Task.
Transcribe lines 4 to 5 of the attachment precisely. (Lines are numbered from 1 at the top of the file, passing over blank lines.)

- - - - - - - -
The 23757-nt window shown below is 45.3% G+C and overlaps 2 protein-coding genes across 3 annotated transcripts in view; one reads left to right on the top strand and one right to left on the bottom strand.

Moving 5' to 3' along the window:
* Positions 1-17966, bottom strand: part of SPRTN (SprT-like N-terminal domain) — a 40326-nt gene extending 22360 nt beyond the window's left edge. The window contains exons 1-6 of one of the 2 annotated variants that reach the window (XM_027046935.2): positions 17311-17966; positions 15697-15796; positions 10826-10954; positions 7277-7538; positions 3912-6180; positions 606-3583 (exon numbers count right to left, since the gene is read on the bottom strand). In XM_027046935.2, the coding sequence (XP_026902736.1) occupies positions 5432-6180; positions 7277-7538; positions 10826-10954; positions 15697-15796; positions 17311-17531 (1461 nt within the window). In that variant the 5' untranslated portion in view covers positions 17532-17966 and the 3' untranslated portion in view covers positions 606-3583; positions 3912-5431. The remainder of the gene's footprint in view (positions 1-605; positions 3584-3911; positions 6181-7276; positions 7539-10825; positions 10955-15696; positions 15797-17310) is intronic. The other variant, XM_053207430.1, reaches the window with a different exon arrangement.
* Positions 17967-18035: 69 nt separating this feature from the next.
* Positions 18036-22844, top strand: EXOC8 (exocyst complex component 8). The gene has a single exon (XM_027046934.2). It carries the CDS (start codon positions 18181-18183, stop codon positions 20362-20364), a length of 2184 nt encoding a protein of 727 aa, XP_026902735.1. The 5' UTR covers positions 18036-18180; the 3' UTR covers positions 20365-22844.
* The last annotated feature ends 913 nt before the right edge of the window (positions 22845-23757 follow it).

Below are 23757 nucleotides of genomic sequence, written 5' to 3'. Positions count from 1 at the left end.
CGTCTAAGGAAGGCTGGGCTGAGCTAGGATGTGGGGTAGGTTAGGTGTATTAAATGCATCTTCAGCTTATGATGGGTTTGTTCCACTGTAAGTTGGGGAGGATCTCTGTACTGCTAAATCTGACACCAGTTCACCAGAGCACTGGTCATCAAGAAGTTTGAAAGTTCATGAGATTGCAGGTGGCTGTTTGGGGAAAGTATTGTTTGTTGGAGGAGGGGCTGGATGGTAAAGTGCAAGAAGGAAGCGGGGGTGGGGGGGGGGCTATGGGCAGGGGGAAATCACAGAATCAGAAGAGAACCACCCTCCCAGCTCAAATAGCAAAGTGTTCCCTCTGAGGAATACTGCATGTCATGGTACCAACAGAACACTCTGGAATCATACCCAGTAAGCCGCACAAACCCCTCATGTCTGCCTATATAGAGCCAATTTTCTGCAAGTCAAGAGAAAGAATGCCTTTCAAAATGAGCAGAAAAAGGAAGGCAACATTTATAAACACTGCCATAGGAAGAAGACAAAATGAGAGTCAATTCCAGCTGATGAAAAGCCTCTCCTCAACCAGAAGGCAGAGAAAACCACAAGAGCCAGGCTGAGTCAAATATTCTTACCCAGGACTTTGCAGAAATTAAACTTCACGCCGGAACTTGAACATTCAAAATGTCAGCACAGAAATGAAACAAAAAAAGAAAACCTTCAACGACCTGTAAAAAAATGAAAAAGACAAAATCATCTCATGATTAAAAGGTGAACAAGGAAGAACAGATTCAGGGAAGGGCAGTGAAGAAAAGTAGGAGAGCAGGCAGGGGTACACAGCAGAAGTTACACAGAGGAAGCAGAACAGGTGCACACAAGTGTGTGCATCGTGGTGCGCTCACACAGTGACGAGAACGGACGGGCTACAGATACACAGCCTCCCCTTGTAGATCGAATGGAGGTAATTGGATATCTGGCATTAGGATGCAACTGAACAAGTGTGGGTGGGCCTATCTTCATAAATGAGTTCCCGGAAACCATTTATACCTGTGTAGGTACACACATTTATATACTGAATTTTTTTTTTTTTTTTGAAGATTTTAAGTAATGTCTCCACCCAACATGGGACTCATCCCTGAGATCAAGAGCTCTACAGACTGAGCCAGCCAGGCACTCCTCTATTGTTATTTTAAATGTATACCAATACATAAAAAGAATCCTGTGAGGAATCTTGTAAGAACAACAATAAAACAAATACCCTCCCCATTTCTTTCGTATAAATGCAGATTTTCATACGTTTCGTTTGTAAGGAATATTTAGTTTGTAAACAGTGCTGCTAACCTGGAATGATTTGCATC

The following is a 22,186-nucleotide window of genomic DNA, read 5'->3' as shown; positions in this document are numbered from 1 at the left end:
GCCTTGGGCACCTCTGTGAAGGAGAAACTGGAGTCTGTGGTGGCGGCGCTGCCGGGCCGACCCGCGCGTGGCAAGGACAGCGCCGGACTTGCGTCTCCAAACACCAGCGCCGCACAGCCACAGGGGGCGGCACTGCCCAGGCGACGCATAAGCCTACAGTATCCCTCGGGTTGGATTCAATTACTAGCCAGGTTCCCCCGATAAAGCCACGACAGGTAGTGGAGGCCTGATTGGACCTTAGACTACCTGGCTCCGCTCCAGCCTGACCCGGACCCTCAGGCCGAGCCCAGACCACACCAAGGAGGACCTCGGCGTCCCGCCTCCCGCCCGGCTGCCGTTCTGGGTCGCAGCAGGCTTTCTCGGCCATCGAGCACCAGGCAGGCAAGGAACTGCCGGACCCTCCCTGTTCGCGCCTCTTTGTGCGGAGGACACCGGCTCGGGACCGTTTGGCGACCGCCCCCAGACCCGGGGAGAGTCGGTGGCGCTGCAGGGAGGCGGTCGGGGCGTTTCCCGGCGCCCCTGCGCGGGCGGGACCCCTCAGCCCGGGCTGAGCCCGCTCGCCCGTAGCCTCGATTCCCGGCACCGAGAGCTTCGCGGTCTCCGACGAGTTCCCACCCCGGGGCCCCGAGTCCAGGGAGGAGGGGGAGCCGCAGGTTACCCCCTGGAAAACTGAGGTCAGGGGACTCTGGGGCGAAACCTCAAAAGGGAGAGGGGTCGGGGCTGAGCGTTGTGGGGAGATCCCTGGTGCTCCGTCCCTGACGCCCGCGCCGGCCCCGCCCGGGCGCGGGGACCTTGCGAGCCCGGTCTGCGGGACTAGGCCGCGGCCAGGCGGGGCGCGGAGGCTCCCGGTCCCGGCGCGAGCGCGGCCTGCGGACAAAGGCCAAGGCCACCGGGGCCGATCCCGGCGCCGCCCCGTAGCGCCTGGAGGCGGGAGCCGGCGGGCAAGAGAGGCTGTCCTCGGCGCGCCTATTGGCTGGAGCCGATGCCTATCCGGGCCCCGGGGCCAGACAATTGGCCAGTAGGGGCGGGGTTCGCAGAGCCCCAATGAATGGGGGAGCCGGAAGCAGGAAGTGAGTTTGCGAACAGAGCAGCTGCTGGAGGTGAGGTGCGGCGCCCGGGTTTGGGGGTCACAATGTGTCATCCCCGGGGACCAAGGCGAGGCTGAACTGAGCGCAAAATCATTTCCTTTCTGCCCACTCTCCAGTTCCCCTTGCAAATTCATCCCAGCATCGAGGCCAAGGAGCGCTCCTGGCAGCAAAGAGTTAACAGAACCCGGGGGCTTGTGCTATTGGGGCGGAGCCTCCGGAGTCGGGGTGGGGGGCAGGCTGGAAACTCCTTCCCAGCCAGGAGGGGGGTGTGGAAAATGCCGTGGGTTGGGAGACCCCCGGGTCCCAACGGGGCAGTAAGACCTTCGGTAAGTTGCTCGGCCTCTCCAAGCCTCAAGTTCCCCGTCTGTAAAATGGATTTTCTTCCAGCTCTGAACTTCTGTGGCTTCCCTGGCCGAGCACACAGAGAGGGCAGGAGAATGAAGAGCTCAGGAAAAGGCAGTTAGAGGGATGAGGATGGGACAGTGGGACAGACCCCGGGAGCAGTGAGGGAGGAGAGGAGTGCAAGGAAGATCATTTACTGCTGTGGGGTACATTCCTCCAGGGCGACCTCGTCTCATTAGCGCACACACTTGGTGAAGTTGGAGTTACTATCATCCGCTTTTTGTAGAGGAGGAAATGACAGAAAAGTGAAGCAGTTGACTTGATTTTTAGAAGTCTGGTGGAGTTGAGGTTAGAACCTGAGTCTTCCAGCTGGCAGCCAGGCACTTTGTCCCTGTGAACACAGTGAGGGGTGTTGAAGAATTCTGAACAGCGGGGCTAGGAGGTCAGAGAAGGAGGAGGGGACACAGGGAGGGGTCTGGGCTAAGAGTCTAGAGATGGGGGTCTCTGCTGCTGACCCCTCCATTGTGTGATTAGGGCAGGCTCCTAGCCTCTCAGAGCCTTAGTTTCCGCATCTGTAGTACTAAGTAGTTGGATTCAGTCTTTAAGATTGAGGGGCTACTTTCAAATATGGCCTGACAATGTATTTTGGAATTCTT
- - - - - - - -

* Positions 17967-18035: 69 nt separating this feature from the next.
* Positions 18036-22844, top strand: EXOC8 (exocyst complex component 8). The gene has a single exon (XM_027046934.2). It carries the CDS (start codon positions 18181-18183, stop codon positions 20362-20364), a length of 2184 nt encoding a protein of 727 aa, XP_026902735.1. The 5' UTR covers positions 18036-18180; the 3' UTR covers positions 20365-22844.